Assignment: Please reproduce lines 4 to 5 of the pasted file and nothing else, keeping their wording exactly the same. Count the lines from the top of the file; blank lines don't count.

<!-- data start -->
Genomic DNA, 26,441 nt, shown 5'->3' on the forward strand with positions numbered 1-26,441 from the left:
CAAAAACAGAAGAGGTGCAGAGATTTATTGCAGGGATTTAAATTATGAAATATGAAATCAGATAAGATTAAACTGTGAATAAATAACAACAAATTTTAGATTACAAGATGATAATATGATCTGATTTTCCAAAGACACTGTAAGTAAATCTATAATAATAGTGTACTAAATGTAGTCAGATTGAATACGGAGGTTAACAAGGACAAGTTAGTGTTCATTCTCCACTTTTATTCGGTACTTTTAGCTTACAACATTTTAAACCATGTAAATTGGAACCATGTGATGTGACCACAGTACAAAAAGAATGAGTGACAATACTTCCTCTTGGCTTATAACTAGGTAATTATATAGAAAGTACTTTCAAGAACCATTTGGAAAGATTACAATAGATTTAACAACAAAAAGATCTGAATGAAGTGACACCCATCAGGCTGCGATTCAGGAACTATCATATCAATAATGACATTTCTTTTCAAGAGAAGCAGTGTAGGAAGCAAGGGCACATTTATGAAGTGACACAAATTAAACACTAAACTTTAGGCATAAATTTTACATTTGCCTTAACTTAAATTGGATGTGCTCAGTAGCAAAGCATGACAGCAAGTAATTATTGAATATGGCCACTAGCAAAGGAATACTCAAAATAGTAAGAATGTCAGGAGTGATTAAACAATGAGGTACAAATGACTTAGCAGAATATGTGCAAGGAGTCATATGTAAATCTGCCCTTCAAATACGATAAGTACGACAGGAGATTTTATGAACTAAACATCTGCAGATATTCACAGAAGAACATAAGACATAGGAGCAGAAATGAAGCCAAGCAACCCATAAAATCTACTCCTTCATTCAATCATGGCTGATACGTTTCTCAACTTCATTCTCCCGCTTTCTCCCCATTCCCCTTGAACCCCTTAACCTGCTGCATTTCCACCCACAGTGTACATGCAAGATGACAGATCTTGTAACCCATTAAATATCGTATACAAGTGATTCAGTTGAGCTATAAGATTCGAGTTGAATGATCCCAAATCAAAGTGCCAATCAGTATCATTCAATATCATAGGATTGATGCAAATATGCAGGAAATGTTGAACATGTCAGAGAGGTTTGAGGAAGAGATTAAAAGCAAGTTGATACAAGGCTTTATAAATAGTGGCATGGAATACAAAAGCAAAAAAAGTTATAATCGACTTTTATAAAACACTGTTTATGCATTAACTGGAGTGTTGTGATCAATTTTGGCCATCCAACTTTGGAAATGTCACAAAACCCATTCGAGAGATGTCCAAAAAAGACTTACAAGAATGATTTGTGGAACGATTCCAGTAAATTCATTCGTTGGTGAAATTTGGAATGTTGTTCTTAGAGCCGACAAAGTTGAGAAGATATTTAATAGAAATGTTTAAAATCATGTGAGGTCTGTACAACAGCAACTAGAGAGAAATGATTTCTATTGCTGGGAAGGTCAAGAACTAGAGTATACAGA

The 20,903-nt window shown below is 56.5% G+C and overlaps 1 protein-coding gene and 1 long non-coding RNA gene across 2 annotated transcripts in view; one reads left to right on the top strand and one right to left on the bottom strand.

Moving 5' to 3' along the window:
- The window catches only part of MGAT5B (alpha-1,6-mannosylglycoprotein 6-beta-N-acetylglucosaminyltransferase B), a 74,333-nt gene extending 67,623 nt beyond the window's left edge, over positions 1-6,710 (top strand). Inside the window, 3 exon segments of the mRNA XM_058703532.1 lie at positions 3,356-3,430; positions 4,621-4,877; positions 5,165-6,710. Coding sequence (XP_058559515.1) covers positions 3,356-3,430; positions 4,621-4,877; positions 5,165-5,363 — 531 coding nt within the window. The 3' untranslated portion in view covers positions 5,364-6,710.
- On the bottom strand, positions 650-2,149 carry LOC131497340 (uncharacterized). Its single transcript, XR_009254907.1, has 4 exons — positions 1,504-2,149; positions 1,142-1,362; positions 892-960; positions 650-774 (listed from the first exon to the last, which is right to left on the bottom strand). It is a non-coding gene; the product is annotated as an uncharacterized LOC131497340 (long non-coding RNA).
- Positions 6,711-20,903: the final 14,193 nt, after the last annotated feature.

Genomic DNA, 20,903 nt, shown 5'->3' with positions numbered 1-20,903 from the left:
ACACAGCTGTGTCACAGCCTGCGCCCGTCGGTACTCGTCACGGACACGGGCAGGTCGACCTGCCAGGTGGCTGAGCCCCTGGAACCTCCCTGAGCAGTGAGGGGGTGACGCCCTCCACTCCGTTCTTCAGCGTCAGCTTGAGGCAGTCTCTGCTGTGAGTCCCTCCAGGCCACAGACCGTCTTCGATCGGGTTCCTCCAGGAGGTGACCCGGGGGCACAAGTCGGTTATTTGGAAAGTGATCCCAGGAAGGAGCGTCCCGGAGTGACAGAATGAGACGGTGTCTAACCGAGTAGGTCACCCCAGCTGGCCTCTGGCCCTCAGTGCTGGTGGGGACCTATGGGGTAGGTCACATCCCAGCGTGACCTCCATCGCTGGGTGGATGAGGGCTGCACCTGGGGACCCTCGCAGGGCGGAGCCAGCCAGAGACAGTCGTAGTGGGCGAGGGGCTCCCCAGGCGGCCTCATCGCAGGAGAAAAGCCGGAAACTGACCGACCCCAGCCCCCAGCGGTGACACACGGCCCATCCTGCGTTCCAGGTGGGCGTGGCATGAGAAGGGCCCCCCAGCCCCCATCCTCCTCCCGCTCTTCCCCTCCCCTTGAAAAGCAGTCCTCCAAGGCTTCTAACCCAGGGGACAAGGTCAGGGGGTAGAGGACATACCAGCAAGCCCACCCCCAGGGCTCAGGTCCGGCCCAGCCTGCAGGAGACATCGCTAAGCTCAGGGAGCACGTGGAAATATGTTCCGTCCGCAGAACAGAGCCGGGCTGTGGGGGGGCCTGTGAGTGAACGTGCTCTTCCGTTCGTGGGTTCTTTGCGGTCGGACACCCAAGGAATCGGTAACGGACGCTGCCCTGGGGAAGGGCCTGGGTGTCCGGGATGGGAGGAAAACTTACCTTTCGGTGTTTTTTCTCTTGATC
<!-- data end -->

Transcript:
Moving 5' to 3' along the window:
- The window catches only part of MGAT5B (alpha-1,6-mannosylglycoprotein 6-beta-N-acetylglucosaminyltransferase B), a 74,333-nt gene extending 67,623 nt beyond the window's left edge, over positions 1-6,710 (top strand). Inside the window, 3 exon segments of the mRNA XM_058703532.1 lie at positions 3,356-3,430; positions 4,621-4,877; positions 5,165-6,710. Coding sequence (XP_058559515.1) covers positions 3,356-3,430; positions 4,621-4,877; positions 5,165-5,363 — 531 coding nt within the window. The 3' untranslated portion in view covers positions 5,364-6,710.